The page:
On 30 May 2012, the Olympic flame of the London 2012 Summer Games, was paraded through Much Wenlock to acknowledge the founding footsteps of Brookes. The Olympic mascot for London 2012 is named Wenlock.
    Holy Trinity Church, in Wilmore Street, is the Church of England parish church. The first church on this site was built in Anglo-Saxon times. The present church dates from 1150 and was built by the Cluniac monks from Wenlock Priory. Features of interest include the plain Norman tower which had a spire until early in the twentieth century, and a memorial inside the church to W. P. Brookes as well as the refurbished family gravestones in the churchyard. The churchyard is a large, open, green space with some tall trees. The *** Brook ran along the road towards the church before it was culverted. There is also a Methodist church in King Street. The town's former Roman Catholic Church of St Mary Magdalene, in Barrow Street, closed in 2008. The church of St Mary Magdalene was demolished in 2012 and domestic properties built in its place.

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    Wenlock Priory

    by Skillsbus Written May 9, 2013

    Wenlock Priory, or St Milburga's Priory, is a ruined 12th century monastery, located in Much Wenlock, Shropshire. The foundation was a part of the Cluniac order, which was refounded in 1079 and 1082, on the site of an earlier 7th century monastery, by Roger de Montgomery. It is thought to be the final resting place of Saint Milburga, whose bones were reputedly discovered during restoration work in 1101. Today, Wenlock Priory is in the care of English Heritage and is used mostly for recreational purposes. The grounds have a collection of topiary.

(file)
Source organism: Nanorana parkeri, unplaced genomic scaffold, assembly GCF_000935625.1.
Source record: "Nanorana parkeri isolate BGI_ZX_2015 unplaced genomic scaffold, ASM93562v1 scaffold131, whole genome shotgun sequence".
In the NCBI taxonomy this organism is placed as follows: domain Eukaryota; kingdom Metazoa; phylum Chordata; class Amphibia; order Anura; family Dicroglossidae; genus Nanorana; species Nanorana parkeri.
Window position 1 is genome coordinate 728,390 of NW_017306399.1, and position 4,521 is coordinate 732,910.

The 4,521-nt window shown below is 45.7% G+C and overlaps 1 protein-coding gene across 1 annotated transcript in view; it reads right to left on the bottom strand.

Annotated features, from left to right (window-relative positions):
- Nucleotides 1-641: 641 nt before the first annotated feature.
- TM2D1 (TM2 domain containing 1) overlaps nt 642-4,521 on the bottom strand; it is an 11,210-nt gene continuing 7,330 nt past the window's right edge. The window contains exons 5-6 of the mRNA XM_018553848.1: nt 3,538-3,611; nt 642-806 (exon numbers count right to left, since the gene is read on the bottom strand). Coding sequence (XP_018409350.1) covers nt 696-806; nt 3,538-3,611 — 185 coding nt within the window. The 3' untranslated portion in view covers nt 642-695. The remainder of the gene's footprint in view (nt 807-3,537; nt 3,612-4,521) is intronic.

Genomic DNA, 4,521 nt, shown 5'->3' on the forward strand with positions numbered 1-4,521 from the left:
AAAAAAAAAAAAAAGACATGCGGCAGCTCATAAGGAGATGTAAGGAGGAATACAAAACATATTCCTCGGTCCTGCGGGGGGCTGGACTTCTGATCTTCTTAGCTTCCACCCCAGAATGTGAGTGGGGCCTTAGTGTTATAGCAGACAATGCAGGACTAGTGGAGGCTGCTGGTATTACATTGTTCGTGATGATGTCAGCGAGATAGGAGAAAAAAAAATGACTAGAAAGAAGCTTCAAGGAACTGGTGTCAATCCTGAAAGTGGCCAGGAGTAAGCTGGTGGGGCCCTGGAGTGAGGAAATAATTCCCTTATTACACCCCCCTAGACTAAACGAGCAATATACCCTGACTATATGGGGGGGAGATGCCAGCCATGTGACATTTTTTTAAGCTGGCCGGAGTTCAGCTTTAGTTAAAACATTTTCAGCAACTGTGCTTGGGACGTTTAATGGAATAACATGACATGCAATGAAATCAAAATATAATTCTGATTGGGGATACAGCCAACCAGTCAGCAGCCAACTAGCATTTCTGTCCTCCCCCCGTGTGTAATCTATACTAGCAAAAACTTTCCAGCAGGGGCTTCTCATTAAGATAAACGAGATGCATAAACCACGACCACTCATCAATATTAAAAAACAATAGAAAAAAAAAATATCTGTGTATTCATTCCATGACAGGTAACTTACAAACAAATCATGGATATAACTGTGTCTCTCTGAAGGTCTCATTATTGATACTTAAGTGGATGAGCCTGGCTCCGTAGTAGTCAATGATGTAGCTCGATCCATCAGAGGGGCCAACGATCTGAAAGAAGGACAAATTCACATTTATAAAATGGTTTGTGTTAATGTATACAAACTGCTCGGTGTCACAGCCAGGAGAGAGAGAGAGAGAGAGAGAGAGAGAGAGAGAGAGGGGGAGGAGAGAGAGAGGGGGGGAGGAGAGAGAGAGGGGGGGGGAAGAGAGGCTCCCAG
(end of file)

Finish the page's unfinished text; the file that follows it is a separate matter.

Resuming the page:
Merewalh, King of the Magonsaete founded the original Anglo-Saxon monastery here circa 680 and Merewalh's daughter quickly became its abbess, and was later canonised. After her death circa 727, however, little is historically known of the monastery until the Norman Conquest. It is known that the priory was inhabited by monks until after the Norman conquest. In the 12th century, the abbey was replaced by a Cluniac priory for men.

    Following the reformation of the monastery, in the early fourteenth century, the priory church was lavishly and completely rebuilt, and as at today, considerable remains are left of the 350-foot-long church (110 m), including the north and south transept and the nave.

    Around the Priory, the town of Much Wenlock was formed. The town is made up of a small network of intricate, narrow streets lined with timber-framed black and white buildings. Within the town is the well of St Milburga of Wenlock which was said to have cured sight impairments and helped Victorian women find a suitor.